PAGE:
Sometimes, yes, it's a question of 'adapting' to how their mind operates (as in, cannot but operate, because of an 'incurable' mental condition that we - non-MH folk! - call 'ill' or 'unhealthy' or whatever word one chooses to say 'different' or 'pathological' etc etc) (trying to be 'neutral' here as you can tell!).

So, for example, if it's just a question of phrasing statements in a way that he can understand, with his 'limitations' (or, perhaps, 'bias'?) (I'm sort of her, using the same kind of attitude towards folk with MH issues as, from what - v little I know! - I've understood about autism, that autists are best referred to as 'non-neuro-typical' - as in, their brains simply don't work in the same way that neuro-typical brains do - ie, the majority of folk).....

anyway, if it's just a question of phrasing things in a way that your partner/caree can understand best, then maybe 'fine' - it's sort of like if his first language were not English, and you had to pick the English words that aren't too ambiguous or confusing to a non-native speaker, etc.

I'd say tha's probably 'OK'. Part of being the partner of someone with MH.

BUT, and this is the big, big but....if you find you are ending up watching what you are saying, fearful of 'setting him off' and generally 'walking on eggshells' lest he lose it/storm off/get angry etc etc then frankly NOT OK.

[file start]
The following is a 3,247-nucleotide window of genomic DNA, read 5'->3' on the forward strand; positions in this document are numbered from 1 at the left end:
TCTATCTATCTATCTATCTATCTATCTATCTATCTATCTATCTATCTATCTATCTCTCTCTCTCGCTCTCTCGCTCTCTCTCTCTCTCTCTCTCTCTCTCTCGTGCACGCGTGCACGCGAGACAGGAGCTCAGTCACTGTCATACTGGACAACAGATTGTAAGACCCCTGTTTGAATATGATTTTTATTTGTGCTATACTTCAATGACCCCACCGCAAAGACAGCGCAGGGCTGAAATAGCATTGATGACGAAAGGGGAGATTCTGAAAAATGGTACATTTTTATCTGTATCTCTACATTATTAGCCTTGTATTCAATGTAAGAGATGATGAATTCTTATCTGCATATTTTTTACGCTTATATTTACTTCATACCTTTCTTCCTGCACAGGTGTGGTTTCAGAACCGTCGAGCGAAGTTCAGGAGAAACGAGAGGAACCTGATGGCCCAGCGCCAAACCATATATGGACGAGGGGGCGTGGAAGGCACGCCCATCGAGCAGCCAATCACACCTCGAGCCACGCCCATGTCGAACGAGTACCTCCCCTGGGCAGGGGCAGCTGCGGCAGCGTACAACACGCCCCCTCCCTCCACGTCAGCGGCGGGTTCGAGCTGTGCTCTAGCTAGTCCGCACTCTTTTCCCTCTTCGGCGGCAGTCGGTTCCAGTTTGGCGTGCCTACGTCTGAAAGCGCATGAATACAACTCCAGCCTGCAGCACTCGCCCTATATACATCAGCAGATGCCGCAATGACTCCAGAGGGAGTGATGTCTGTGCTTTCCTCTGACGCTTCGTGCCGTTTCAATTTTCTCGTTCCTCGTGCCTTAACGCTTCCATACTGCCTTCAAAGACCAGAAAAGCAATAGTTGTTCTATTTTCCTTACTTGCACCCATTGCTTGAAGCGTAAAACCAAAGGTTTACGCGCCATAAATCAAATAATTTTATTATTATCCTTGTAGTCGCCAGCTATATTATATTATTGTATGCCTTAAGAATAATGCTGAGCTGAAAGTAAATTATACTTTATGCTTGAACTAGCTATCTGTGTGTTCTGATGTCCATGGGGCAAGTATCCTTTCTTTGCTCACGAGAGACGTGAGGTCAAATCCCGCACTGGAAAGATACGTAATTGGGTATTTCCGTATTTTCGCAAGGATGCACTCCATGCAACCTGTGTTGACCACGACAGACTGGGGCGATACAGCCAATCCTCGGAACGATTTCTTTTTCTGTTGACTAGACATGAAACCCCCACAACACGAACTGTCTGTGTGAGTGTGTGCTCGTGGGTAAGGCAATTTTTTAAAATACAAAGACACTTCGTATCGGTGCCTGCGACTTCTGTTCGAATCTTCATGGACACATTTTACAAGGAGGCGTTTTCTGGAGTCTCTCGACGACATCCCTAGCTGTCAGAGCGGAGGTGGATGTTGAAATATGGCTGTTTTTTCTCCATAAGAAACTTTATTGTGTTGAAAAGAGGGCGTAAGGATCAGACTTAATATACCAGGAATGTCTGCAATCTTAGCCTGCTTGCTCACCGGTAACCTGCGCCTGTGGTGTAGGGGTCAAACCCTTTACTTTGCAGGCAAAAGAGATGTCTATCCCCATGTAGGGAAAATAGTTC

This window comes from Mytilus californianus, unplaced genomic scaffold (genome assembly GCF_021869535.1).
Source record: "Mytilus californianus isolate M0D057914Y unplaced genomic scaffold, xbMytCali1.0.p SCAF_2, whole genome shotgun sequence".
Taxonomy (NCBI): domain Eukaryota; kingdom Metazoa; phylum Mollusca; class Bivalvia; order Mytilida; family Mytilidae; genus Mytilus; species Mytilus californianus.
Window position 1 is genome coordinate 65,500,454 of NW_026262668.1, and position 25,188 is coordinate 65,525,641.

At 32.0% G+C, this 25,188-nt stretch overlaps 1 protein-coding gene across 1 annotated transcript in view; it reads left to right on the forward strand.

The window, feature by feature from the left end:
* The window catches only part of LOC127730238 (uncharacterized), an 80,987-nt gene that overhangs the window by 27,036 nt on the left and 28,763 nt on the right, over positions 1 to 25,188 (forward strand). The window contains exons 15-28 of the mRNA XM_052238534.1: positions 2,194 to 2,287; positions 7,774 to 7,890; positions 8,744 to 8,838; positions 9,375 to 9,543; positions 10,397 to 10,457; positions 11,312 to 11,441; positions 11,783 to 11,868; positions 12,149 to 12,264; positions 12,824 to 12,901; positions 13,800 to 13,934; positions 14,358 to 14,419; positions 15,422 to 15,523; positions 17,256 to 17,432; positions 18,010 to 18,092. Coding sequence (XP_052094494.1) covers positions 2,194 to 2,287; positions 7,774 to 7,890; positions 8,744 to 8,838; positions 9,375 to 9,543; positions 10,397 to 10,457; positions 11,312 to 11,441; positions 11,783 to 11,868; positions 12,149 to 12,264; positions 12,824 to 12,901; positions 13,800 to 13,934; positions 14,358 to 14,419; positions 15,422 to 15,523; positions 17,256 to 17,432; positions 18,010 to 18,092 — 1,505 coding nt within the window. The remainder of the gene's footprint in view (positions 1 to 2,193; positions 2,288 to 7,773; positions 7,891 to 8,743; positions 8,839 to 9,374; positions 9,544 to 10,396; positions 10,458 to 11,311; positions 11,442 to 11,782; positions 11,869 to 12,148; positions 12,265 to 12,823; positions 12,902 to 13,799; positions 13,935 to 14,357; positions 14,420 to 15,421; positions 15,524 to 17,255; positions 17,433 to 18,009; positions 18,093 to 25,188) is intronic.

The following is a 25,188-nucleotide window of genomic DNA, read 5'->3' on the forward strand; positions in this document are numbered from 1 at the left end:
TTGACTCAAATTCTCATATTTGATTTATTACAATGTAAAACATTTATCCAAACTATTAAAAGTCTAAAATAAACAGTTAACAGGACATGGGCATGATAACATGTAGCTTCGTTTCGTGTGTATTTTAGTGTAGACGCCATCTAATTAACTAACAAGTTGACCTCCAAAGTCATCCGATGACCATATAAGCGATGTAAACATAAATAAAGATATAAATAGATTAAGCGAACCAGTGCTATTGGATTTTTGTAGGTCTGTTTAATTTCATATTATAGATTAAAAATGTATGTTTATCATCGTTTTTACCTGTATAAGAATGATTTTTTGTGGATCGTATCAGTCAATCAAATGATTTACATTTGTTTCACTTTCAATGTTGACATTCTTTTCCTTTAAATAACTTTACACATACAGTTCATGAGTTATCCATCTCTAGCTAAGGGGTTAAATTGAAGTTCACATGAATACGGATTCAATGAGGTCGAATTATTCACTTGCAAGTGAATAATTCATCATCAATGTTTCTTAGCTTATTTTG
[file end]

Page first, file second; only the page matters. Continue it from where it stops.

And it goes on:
As I say, it comes down to how much 'slack' or 'allowance' we make for the behaviour of those with MH. Having MH is a tricky 'moral' situation - how much, looking at it now from their side of the fence, do they have to 'control themselves' in order to reap the benefits of what your partner is getting - ie, he's getting YOU!

It CANNOT be all one way! If it is, then he's not your partner, he's your patient - or your 'controller' (in a malign sense!). He MUST make as much effort as his condition permits him and the point is he's measured by the EFFORT, not the 'output'. for example, if being BPD makes it incredibly difficult to think about the impact of your behaviour on those who love you, then the amount of EFFORT he puts in is what counts. Even if he can change his behaviour very little, if he's TRIED TRIED TRIEF to do so, that allows you to yes, cut him that slack.